Monday, 30 January, 2023
HomeFeaturesBrandmaCartoon Network turns 30 and millennials are nostalgic, feeling older than ever

Cartoon Network turns 30 and millennials are nostalgic, feeling older than ever

Launched in India on 1 May, 1995, Cartoon Network offered a bedrock for animated content to the cable TV watching generation, aka the millennials.

Text Size:

With a cartoon library of over 10,000 shows, especially popular ones such as The Powerpuff Girls, Dexter’s Laboratory, Ed, Edd & Eddy and Teen Titans, television channel Cartoon Network was a favourite in nearly every household during the 1990s and early 2000s.

Last month, the channel turned 30 and to commemorate it, the network screened an all-day marathon of cartoon classics, sending many on a nostalgic trip down the golden 90s.

Launched in India on 1 May, 1995, Cartoon Network offered a bedrock for animated content to the cable TV watching generation, aka the millennials, and has since retained a resounding brand recall in the Indian market.

Also read: Viva – India’s first girl group that sang feminist anthems in the early 2000s

Why was Cartoon Network different 

For those growing up in the 90s and early 2000s, India had a limited selection of entertainment options and shows on Cartoon Network were a cut above the rest.

Agastya Pulapaka, a 21-year-old student of applied mathematics at the University of Washington, said the channel was a window to American cartoons.

Cartoon Network understood what was needed to capture a young kid’s imagination with its emphasis on on-screen entertainment, that was less dialogue heavy and more action packed,” Pulapaka told ThePrint.

Cartoon Network was the equivalent to my parents’ Star World night time entertainment,” Pulapaka added.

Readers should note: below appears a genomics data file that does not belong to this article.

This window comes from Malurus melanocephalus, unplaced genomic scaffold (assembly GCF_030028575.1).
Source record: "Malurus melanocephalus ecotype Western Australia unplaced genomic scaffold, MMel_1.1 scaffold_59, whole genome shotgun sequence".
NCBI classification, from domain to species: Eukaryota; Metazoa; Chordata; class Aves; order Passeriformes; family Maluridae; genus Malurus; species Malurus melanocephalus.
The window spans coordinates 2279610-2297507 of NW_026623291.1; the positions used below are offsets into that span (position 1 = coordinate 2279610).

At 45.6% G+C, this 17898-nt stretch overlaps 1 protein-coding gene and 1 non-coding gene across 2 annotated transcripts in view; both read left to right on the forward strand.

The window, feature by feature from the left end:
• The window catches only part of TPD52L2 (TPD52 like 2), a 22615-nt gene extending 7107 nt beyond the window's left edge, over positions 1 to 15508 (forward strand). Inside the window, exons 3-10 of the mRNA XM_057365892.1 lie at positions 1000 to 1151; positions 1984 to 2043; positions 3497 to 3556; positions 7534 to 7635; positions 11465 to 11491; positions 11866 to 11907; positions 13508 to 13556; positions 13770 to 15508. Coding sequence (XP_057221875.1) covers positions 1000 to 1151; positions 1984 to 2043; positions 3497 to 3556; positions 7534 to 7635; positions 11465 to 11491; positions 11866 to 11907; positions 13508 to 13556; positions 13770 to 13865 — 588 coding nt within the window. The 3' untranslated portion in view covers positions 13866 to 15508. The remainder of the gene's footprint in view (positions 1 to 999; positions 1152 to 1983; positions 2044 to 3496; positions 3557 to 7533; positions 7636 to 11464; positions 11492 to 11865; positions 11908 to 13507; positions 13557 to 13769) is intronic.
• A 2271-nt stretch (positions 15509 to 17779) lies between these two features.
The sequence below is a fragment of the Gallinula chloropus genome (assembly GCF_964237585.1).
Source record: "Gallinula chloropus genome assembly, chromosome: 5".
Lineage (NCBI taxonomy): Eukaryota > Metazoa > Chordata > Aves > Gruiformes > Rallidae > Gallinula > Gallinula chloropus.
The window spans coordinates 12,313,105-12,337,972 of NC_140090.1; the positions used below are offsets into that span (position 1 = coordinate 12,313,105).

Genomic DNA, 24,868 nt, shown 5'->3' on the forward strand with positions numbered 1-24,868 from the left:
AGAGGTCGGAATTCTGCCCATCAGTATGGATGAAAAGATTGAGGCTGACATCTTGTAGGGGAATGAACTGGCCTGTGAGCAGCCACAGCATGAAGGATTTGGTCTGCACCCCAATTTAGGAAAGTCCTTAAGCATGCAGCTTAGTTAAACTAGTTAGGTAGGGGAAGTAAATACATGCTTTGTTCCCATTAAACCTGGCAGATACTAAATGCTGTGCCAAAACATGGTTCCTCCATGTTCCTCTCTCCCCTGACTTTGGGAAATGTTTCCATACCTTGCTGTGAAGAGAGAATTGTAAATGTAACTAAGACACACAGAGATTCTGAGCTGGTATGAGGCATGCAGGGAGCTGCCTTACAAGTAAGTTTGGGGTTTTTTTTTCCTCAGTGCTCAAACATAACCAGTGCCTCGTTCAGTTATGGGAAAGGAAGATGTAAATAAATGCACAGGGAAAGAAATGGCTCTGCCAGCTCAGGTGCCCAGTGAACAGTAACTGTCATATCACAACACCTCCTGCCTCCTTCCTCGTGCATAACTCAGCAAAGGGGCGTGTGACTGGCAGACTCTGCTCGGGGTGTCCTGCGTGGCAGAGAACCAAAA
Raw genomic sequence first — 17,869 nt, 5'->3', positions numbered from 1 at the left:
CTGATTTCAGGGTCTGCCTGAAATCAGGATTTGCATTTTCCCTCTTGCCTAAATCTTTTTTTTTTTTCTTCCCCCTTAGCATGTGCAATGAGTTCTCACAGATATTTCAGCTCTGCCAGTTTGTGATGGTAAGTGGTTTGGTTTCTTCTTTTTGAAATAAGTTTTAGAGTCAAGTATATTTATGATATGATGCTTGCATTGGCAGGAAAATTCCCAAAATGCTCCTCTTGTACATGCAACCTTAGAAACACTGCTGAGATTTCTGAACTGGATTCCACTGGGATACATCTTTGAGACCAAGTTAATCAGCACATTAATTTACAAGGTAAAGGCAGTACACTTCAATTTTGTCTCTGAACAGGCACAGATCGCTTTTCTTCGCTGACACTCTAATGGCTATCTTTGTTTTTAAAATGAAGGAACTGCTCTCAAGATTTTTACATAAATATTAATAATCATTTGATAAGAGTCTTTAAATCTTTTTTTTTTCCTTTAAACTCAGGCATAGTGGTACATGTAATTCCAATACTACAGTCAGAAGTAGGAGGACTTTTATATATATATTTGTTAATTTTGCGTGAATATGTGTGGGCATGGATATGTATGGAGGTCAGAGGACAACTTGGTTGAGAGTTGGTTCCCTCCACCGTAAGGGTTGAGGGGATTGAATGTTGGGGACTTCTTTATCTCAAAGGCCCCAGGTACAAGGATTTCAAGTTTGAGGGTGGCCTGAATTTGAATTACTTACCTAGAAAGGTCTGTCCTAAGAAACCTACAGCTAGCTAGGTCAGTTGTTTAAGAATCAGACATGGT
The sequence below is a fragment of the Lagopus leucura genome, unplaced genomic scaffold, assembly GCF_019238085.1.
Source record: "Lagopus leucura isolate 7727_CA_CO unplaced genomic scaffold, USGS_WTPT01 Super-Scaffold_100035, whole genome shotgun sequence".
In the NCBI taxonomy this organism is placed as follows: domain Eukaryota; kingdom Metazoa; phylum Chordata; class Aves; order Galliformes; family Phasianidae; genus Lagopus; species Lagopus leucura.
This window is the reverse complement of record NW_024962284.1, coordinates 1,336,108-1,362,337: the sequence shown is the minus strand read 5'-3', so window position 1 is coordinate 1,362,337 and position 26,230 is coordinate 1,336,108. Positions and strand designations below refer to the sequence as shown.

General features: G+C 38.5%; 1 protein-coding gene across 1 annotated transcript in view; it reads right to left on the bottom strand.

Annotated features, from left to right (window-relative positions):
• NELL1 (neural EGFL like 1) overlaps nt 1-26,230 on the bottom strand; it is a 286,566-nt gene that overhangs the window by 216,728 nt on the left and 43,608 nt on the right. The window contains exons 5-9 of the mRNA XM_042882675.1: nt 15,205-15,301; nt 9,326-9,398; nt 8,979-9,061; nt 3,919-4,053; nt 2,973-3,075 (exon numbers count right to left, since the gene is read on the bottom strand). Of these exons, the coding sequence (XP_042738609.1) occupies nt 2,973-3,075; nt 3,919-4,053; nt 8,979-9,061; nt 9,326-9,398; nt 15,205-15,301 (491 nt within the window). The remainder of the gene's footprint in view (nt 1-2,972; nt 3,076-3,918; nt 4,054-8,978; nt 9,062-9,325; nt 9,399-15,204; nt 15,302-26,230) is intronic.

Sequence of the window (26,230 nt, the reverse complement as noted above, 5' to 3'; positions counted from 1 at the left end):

The shows on Cartoon Network were known for their whacky, individualistic sense of wit and style. Series such as The Powerpuff Girls and Courage the Cowardly Dog often had viewers from even the remotest corners of the country.

The offbeat adventures of Courage, a cowardly dog who must overcome his own fears to heroically defend his owners from danger, is one of Cartoon Network’s highly-rated shows.

John Scaria, a 21-year-old student in Delhi, recalled some of his earliest memories watching the show. Scaria said Courage the Cowardly Dog was open to all kinds of analysis — some fan theories suggest Courage suffered from schizophrenia and what he saw were manifestations of his fears.

“And as a child, that fear was symbolic of the unknown. You were either curious about this unknown realm or struck with fear,” he told ThePrint.

Also read: ‘Kya aapke toothpaste mein namak hai?’ — Colgate ad that gave one of the most recalled taglines

Language of bonding 

John Y John, a 32-year-old service design strategist based in Florida, US, reminisced about his ‘Cartoon Network days’ while on summer vacations in Kerala. According to John, these cartoons facilitated language-building skills for children, helping them pick up English words in the most fun and engaging way possible.

“I have this fond memory when two of my cousins came to my house one evening. One knew only English and the other knew only Malayalam, but when we sat together in front of the TV, they started speaking in cartoon terms — they’d go back and forth throwing around cartoon names and terms and that’s how they bonded,” he told ThePrint.

Tejas Menon, 33, co-founder of Geek Fruit, a pop culture collective and podcast, said Cartoon Network has consistently put out top-notch content till date.